What this suggests to business school administrators is that it is important to consider ways to preserve this ability to offer concentrations while also ensuring an overall generalist business education is achieved when they design programs and requirements in the MBA space. It also speaks to advice given to students in a program on where to spend one’s time in extra-curricular activities and even advising students who are trying to decide across a few possible career trajectories to use the internship period to try something different rather than worry about demonstrating a consistent focus or specialization. Right now, with a tighter labor market, it creates a sort of fear that not demonstrating total commitment and focus will somehow penalize students. This can motivate students to begin an arms race to collect and demonstrate more and more resume items in one singular area rather than taking full advantage of the diverse experiences and training the MBA program and degree really has to offer. Administrators of the program should make sure to create degree requirements to ensure students really get exposed to a wider set of business training before graduating.

Question 5. Careers in the Management Field. Thinking about the management field, PhD students are strongly pushed towards becoming specialists early in their career by creating a coherent research stream or crafting a research identity. Do you think there’s a specialist discount for organizational scholars as well?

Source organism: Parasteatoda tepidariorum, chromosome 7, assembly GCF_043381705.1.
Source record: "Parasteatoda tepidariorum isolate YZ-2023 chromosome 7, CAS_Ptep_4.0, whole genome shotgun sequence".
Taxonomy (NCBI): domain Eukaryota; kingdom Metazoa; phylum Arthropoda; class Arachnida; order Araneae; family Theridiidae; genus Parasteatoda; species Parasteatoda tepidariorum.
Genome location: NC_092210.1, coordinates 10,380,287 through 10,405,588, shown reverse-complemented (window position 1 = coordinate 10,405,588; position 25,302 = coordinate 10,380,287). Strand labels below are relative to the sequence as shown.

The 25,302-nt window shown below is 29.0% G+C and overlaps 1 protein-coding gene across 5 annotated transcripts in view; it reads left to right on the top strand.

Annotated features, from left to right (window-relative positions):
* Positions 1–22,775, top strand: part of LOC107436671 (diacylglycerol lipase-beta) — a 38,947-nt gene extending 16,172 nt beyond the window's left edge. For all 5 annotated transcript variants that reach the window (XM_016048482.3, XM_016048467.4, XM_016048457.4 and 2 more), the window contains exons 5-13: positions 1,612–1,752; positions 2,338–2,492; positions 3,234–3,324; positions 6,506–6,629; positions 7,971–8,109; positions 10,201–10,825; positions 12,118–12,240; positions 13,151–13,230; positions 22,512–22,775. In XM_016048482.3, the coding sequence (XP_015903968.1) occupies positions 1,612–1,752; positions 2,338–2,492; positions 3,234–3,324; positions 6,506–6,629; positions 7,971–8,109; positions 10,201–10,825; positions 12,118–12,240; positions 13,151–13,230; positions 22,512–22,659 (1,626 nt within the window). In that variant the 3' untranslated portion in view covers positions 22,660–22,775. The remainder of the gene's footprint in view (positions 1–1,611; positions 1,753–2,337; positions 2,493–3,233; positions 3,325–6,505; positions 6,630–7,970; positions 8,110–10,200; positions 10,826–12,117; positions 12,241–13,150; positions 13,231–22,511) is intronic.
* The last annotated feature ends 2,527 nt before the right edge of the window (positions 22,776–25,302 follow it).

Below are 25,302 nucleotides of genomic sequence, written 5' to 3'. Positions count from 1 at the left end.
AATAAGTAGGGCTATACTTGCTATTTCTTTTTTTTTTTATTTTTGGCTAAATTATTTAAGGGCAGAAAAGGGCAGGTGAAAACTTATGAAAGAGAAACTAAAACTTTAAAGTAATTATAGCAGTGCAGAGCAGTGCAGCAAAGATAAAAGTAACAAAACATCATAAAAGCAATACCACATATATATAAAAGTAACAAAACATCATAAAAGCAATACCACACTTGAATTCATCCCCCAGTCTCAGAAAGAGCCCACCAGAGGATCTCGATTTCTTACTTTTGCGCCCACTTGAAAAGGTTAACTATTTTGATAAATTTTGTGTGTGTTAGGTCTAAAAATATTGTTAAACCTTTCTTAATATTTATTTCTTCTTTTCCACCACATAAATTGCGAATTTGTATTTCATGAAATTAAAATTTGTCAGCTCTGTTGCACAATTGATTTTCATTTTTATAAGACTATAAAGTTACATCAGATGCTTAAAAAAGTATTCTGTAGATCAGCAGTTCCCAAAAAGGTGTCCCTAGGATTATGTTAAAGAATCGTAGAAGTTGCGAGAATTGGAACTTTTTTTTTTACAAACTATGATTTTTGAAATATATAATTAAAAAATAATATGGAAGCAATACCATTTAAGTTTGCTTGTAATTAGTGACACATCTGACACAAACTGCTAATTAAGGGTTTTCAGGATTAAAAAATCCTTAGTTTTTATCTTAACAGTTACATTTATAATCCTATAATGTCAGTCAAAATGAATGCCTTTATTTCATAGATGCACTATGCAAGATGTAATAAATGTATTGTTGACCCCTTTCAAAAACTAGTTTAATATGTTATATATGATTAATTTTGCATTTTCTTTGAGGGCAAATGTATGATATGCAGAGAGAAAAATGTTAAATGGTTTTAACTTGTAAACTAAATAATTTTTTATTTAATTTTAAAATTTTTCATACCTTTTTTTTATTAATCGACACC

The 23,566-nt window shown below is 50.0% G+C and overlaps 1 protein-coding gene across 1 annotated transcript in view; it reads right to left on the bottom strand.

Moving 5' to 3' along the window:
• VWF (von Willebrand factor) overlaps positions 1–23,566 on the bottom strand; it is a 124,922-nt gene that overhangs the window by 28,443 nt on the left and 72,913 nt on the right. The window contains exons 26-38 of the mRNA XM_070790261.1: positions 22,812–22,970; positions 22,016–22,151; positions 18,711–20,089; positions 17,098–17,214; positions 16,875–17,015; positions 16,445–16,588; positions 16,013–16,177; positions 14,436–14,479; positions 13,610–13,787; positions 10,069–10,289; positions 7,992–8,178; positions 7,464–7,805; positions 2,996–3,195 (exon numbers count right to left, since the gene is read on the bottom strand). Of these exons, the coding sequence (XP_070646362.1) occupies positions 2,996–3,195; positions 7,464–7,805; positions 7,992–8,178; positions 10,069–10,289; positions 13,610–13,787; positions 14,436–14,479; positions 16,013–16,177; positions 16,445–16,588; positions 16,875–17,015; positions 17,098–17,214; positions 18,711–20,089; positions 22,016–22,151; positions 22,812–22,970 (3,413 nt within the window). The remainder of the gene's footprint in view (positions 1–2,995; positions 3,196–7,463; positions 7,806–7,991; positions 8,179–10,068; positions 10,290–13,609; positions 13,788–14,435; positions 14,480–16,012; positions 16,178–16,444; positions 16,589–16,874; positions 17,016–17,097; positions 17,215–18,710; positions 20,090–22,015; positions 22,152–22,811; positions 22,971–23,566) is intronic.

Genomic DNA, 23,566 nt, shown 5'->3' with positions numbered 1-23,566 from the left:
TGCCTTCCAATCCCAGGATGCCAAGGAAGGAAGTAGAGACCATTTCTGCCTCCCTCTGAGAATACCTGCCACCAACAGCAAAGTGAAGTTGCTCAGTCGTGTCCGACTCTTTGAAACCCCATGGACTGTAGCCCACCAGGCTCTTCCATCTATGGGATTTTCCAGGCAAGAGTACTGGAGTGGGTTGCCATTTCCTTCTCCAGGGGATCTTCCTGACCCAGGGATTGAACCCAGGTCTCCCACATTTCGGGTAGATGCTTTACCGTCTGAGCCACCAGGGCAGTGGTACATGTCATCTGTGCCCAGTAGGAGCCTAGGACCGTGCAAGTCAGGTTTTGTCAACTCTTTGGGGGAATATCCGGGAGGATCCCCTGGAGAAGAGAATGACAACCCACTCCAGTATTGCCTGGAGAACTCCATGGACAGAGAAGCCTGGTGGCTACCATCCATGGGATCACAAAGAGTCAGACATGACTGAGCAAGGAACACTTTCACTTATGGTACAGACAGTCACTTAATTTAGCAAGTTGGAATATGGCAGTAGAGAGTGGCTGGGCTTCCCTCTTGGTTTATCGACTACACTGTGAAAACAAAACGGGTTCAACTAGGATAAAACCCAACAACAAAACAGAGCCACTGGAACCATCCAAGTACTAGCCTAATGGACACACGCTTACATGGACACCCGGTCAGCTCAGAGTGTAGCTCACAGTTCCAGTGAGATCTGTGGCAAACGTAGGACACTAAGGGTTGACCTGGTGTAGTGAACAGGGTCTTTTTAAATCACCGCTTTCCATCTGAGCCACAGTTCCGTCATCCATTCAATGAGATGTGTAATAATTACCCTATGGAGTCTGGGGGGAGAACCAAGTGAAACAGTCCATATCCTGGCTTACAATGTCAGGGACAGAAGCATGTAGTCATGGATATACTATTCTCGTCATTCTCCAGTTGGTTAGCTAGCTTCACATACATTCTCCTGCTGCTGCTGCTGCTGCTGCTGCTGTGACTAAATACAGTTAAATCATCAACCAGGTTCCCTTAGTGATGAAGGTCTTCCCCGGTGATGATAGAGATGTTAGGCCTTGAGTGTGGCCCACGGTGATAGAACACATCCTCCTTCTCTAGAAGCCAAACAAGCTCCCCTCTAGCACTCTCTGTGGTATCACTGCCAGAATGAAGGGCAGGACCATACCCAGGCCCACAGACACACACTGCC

That is a great question. Our research focuses on the point of hire and what employers value more in making offers to graduating MBAs. Once inside firms, it is possible that MBAs who specialize may do better in terms of faster promotions especially within a single track inside a firm. However, it is also possible that the same reasons that led firms to offer more money and job offers to candidates with more generalist profiles – re-deployable, more flexible work force, harder profiles to find – prevail in evaluations of these employees once inside the firm as well. There is also evidence of an association between more generalist skills and advancement in a firm — CEOs with generalist skills and experiences are compensated more than specialized ones (Custodio et al. 2013). We are currently tracing this in our data, following these individuals’ careers to better understand this in terms of subsequent career mobility of individuals with more or less focus.